If a customer contacts me within two weeks of getting a package and need a replacement queen I send them one. All the package producers I have worked with have sent extras with the load in case of failed queens. Except in 2010 because they didn't have extra's available. Last year I had nearly 30 queens left over...
Yes you can get mites with a package, but there isn't extra brood for a second generation of mites in with the package ;) Also there was a study in 97 I think about foul brood in Nucs... They were comparing why it wasn't a problem with package bees and their results indicated that the shaken out bees did not have enough spores in them to infect a newly established hive, where the brood from a nuc did.. I will try and find that source.
Cleo: Wish I had the opportunity to meet you while I was still in KY... Looks like I moved out about the time you joined the forum... Your reputation had preceded you though :)
You could probably buy a nuke in the middle of winter not so a package.
Bluegrass...Yes, I know about the reduction of mites in packages. And that is a plus for a package. AFB is also an increased possibility with the nucs, and reduced with packages. Guess the new beekeeper just needs to weigh their options and then decide which will work best for them.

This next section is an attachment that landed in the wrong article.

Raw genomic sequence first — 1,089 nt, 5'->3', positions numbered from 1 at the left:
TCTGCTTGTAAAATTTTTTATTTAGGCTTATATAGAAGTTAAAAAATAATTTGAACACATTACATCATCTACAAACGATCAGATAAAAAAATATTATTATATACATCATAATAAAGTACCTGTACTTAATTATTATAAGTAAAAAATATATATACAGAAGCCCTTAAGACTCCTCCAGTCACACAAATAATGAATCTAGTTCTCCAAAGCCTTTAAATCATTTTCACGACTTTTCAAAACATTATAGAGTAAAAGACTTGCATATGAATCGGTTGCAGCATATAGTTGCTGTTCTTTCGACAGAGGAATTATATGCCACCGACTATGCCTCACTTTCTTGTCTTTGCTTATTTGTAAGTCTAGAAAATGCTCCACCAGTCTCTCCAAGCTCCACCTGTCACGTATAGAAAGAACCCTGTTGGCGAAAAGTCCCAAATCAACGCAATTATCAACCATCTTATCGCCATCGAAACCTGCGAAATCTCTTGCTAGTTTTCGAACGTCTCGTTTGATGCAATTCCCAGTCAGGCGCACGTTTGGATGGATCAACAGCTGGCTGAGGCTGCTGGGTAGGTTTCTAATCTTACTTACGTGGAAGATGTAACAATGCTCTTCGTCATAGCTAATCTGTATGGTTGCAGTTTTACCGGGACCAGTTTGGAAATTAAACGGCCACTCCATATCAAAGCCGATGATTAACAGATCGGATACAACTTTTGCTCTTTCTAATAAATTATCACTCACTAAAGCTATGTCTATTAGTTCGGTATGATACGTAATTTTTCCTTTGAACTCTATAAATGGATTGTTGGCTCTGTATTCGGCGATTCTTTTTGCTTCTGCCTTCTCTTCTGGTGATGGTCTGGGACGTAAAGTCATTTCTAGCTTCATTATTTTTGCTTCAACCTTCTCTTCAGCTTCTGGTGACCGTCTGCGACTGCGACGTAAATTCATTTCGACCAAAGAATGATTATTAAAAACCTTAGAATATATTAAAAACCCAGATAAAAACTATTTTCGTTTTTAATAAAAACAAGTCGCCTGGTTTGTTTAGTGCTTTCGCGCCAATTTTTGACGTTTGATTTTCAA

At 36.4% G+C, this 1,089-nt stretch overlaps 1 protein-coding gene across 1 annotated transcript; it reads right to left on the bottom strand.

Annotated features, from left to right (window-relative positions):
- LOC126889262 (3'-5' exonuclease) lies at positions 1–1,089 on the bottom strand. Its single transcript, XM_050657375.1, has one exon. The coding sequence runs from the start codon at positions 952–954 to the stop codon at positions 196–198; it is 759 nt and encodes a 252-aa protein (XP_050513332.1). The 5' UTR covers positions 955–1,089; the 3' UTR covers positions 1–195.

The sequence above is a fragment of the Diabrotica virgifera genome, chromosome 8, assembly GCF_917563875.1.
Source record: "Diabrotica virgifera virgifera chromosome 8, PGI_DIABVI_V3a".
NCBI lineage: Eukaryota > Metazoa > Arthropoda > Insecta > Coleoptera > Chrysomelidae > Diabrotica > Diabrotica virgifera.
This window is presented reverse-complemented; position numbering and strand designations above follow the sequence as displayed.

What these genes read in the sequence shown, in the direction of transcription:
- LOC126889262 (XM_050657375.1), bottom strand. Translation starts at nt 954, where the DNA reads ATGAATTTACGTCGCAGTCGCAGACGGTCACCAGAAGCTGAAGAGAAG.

I can see why the small beekeeper would not fool with the deposit,($1.50). But, if you were buying 500 packages that would be $750.00, and that is significant. I learn something every day. I didn't know there was a deposit on packages. I am just a very small peanut in the world of bees and Nucs.
Colleen O ..... Small hive beetles are certainly a problem with Nucs, and to a lesser degree packages, (but, it is there also), only good management practices will take care of this problem. As for Wax worms, that is an indication that the nuc was not strong. You will not get wax worms unless your nuc/hive is weak. This would not be your fault, as the producer should not be splitting a hive that is weak enough to have a wax worm problem. You won't get wax worms with strong nucs or strong hives. It is amazing how many problems can be traced to weak hives. Keep your nucs/hives strong, don't give them excessive wax that they cannot guard.
As for supercedure.... Every year I get numerous calls from all over the country, about people seeing queen cells in nucs they have purchased. This is totally natural. If a nuc is made up in Georgia and a new queen placed in the nuc in a cage, then trucked to Illinois, the bees realize very quickly that they do not have a queen that is laying for them and they take matters into their own hands, and start queen cells to insure their survivability. They only have a limited number of days to do this until there are no viable eggs left to make a queen. If the new queen gets out of the cage and starts laying, the bees will take care of those queen cells before they emerge. Ideal situation is to have the queen laying before they are delivered to the customers.